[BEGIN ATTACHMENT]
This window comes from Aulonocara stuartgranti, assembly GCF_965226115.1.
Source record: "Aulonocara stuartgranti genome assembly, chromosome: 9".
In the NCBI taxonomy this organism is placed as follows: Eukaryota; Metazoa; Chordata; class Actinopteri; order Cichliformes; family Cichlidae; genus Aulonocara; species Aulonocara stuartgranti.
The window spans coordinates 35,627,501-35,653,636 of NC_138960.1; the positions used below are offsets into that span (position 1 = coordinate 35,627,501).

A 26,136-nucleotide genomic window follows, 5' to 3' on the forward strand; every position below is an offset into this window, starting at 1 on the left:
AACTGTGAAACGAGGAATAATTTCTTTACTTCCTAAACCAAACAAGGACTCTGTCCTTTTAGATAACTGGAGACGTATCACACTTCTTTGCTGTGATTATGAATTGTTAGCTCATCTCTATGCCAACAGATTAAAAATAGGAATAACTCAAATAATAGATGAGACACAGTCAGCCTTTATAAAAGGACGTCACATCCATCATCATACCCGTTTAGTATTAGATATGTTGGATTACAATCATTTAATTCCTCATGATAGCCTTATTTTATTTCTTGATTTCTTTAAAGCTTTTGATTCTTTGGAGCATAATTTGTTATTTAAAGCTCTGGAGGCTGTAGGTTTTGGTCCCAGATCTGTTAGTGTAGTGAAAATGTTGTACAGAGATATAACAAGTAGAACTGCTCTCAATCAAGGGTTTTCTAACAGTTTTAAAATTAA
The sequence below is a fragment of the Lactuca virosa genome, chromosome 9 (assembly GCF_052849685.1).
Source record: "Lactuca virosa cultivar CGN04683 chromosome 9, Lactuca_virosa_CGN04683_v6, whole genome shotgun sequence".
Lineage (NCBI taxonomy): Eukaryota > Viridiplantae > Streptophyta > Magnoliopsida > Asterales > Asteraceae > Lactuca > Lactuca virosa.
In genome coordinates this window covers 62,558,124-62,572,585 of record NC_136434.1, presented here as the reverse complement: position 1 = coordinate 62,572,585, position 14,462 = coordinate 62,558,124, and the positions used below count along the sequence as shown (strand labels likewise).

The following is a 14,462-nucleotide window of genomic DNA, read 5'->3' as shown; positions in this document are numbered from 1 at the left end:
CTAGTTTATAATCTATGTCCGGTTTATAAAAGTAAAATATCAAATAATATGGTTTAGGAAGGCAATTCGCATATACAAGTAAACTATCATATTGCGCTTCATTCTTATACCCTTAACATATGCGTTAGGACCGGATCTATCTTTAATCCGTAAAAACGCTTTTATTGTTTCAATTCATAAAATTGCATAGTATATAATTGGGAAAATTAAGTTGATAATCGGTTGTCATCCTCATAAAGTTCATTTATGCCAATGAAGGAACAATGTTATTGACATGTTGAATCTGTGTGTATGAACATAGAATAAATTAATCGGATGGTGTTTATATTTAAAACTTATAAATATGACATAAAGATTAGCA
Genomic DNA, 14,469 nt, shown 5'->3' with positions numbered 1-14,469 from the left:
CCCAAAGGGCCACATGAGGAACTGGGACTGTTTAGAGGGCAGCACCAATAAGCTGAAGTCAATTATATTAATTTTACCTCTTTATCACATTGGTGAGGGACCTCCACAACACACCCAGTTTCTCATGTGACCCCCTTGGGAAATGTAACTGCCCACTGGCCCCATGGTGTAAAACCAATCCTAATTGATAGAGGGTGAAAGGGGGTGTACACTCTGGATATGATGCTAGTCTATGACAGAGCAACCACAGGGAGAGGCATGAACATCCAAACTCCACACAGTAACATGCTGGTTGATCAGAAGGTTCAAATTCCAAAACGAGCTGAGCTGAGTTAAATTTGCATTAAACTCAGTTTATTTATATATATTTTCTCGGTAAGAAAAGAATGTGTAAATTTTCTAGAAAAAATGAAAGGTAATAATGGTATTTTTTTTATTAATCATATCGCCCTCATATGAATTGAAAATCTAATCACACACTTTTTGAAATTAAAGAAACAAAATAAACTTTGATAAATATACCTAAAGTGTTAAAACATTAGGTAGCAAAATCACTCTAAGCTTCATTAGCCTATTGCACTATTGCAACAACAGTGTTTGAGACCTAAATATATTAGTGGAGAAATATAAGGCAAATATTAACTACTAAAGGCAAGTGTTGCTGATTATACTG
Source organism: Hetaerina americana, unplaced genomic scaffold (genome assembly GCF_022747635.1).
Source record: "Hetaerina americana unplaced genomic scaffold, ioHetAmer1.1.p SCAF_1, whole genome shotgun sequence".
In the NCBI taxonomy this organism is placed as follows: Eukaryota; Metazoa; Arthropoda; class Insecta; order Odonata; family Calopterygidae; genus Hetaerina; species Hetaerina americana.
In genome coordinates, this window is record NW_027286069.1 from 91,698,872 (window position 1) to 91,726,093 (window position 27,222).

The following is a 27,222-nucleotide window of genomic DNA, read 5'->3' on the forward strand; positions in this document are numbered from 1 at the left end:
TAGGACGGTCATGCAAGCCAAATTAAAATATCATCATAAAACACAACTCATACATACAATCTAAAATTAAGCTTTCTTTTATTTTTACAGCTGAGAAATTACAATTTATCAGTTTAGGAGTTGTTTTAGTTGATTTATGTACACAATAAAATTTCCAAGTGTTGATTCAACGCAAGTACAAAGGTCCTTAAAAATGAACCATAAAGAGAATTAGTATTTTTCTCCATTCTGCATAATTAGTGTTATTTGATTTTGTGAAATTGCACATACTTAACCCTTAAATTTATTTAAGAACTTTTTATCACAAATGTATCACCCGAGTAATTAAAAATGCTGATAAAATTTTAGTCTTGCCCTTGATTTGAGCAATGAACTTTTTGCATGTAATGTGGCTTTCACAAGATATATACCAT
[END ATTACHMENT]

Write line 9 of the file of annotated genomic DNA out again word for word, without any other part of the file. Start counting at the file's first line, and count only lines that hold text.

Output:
Lineage (NCBI taxonomy): Eukaryota > Viridiplantae > Streptophyta > Magnoliopsida > Asterales > Asteraceae > Lactuca > Lactuca virosa.